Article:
“Young Frankenstein” works on other levels as well. It’s a terrific parody of Hollywood’s monster films, poking fun at all the cliches — the creepy drafty castle! the dramatic-yet-ominous score! the shadowy secret passageway! — and the stock characters — the evil scientist, the mysterious housekeeper, the mindless monster — and taking no prisoners in the process. Yet “Young Frankenstein” also is something of a love letter to these movies, filmed in black and white with great care and attention to detail. The characters are crazy — would you expect anything less from Brooks? — but somehow still empathetic and lovingly etched. The monster (Peter Boyle) proves no better or worse than the scientist. So, sure, we laugh at these characters, but we love them, too. They make “Young Frankenstein” not just a great, timeless comedy, but a great movie period.

*It’s pronounced “Fronkensteen.”

(A special thanks to my parents, who had the good sense to introduce me to the wild, wild world of Mel Brooks at an impressionable age. Excuse me, folks. I just had to whip that out.)

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6 Responses

  1. Young Frankenstein is one of my favourite shows. I know all the words by heart so it was nice to remember again in your post. Thanks for bringing back some fond memories about Young Frankenstein . This weekend I’m going to visit my sister and we get pretty good tickets to attend it again so I’ll be analyzing as well as enjoying that show. Here: http://www.ticketwood.com/theater/Young-Frankenstein-Tickets/index.php

  2. This is definitely my favorite Mel Brooks and I believe his best (sorry Blazing Saddles fans).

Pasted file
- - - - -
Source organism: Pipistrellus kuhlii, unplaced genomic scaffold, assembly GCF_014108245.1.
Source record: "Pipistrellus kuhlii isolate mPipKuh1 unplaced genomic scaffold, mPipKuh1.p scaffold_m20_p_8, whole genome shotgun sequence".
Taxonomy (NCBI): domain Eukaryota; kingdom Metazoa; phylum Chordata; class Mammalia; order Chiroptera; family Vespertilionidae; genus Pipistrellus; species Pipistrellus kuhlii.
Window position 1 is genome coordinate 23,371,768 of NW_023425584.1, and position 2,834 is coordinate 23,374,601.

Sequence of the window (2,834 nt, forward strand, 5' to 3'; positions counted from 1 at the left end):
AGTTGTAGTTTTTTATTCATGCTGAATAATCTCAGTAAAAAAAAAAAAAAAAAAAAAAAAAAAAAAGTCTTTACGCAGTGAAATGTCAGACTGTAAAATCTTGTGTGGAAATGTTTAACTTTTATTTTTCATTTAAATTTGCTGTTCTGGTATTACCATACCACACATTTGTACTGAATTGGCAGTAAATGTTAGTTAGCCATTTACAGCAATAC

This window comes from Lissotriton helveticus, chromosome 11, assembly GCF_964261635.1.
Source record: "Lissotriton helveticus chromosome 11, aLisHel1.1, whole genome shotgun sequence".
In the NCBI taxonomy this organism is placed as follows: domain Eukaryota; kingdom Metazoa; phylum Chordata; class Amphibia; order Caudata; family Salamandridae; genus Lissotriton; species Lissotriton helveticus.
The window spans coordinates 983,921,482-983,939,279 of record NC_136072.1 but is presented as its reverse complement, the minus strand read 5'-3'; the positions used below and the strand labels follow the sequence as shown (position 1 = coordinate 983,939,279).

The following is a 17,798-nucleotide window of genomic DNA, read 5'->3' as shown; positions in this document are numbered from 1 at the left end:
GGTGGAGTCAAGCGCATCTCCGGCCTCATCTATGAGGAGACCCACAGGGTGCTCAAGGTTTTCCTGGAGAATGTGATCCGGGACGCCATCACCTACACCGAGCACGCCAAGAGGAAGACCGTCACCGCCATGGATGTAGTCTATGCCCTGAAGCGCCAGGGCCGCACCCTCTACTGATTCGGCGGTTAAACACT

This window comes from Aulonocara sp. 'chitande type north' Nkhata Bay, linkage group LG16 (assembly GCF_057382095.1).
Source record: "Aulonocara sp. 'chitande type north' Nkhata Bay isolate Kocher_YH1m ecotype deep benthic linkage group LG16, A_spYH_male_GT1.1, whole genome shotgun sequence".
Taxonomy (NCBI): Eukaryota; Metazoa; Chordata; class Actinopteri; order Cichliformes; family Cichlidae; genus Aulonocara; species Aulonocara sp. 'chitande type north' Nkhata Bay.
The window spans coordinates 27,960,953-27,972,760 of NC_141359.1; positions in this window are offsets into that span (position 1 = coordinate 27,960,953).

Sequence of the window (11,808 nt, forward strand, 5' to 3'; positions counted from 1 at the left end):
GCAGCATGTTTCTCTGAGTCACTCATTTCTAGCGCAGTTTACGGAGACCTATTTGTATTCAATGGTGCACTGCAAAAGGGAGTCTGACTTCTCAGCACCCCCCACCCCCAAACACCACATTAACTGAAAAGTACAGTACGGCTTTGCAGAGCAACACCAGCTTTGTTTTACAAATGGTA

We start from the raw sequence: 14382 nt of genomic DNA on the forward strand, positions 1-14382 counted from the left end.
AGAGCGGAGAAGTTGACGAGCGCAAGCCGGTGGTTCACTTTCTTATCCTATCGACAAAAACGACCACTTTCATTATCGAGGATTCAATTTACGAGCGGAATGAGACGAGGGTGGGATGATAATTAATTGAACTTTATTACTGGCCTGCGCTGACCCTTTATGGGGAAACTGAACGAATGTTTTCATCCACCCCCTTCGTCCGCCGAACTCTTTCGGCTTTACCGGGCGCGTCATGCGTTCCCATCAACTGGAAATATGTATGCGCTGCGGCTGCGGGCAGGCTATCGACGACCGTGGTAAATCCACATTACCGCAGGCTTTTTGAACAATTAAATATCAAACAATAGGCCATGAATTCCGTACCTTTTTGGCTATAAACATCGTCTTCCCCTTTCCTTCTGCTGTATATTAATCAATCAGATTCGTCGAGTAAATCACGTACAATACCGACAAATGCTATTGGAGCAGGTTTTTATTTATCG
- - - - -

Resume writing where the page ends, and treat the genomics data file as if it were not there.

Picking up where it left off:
Looks like your parents weren’t the only ones to start a fellow movie lover on the road to “fine cinema” at a young age. Good on you to give them some credit:P

    “You take the blonde, and I’ll take the one in the turban” classic!

    • “Young Frankenstein” has a special place in my heart. My favorite parts have to be: the “sedagive?!?” sequence; Marty Feldman busting out with “I Ain’t Got Nobody”; Frederick’s freakout while locked in the room with his monster; and Frederick’s dart game with Inspector Kemp.

      Every time I watch this one, though, it makes me so sad that Kahn, Boyle and Feldman aren’t around anymore. What huge losses to the film world.

  3. I’ve found as I go back to Mel Brooks’ work that he doesn’t hold up all that well. Young Frankenstein is one of the few that does, it’s not perfect by any means, but I’d have to say it’s my favorite Brooks and his best.

    • I won’t lie — it hurts my heart to hear someone say that about Mel Brooks! I’d argue that his movies deserve to be up on the pedestal with stuff like “Citizen Kane” precisely because they age so well; they stand the test of time. There are a few exceptions, like “Robin Hood: Men in Tights,” but for the most part I find new things to love about his movies every time I watch them.

      But we are in total agreement about “Young Frankenstein” — it’s his magnum opus. Although Mel would smack me for saying something that uppity.

  4. […] Y is for “Young Frankenstein” […]